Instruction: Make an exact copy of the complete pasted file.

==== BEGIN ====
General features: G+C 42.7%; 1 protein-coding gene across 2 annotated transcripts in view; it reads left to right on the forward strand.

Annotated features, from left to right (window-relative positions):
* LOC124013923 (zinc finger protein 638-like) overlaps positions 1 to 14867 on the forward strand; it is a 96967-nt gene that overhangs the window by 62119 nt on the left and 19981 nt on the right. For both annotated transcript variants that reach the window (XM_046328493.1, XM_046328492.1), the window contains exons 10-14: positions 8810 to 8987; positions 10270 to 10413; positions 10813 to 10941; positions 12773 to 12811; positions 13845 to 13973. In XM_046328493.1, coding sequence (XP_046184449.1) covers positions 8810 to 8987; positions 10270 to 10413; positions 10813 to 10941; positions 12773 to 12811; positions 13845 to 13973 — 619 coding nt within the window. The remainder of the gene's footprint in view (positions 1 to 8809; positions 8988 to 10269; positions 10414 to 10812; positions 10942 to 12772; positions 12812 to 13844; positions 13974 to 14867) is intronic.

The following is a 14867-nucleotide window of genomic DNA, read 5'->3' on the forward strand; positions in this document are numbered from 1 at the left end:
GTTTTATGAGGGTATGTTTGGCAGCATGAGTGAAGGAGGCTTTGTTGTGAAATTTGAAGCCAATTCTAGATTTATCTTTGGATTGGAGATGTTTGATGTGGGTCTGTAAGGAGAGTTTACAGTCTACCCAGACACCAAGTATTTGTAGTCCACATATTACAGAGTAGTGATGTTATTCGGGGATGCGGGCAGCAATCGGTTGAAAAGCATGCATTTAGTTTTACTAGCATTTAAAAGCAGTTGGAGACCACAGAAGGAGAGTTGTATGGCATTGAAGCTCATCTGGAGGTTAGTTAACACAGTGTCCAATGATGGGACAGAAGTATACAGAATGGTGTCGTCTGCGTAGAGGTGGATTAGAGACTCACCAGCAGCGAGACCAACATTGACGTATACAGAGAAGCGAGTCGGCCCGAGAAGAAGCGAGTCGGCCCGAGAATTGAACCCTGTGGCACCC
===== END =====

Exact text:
General features: G+C 42.7%; 1 protein-coding gene across 2 annotated transcripts in view; it reads left to right on the forward strand.

Annotated features, from left to right (window-relative positions):
* LOC124013923 (zinc finger protein 638-like) overlaps positions 1 to 14867 on the forward strand; it is a 96967-nt gene that overhangs the window by 62119 nt on the left and 19981 nt on the right. For both annotated transcript variants that reach the window (XM_046328493.1, XM_046328492.1), the window contains exons 10-14: positions 8810 to 8987; positions 10270 to 10413; positions 10813 to 10941; positions 12773 to 12811; positions 13845 to 13973. In XM_046328493.1, coding sequence (XP_046184449.1) covers positions 8810 to 8987; positions 10270 to 10413; positions 10813 to 10941; positions 12773 to 12811; positions 13845 to 13973 — 619 coding nt within the window. The remainder of the gene's footprint in view (positions 1 to 8809; positions 8988 to 10269; positions 10414 to 10812; positions 10942 to 12772; positions 12812 to 13844; positions 13974 to 14867) is intronic.

The following is a 14867-nucleotide window of genomic DNA, read 5'->3' on the forward strand; positions in this document are numbered from 1 at the left end:
GTTTTATGAGGGTATGTTTGGCAGCATGAGTGAAGGAGGCTTTGTTGTGAAATTTGAAGCCAATTCTAGATTTATCTTTGGATTGGAGATGTTTGATGTGGGTCTGTAAGGAGAGTTTACAGTCTACCCAGACACCAAGTATTTGTAGTCCACATATTACAGAGTAGTGATGTTATTCGGGGATGCGGGCAGCAATCGGTTGAAAAGCATGCATTTAGTTTTACTAGCATTTAAAAGCAGTTGGAGACCACAGAAGGAGAGTTGTATGGCATTGAAGCTCATCTGGAGGTTAGTTAACACAGTGTCCAATGATGGGACAGAAGTATACAGAATGGTGTCGTCTGCGTAGAGGTGGATTAGAGACTCACCAGCAGCGAGACCAACATTGACGTATACAGAGAAGCGAGTCGGCCCGAGAAGAAGCGAGTCGGCCCGAGAATTGAACCCTGTGGCACCC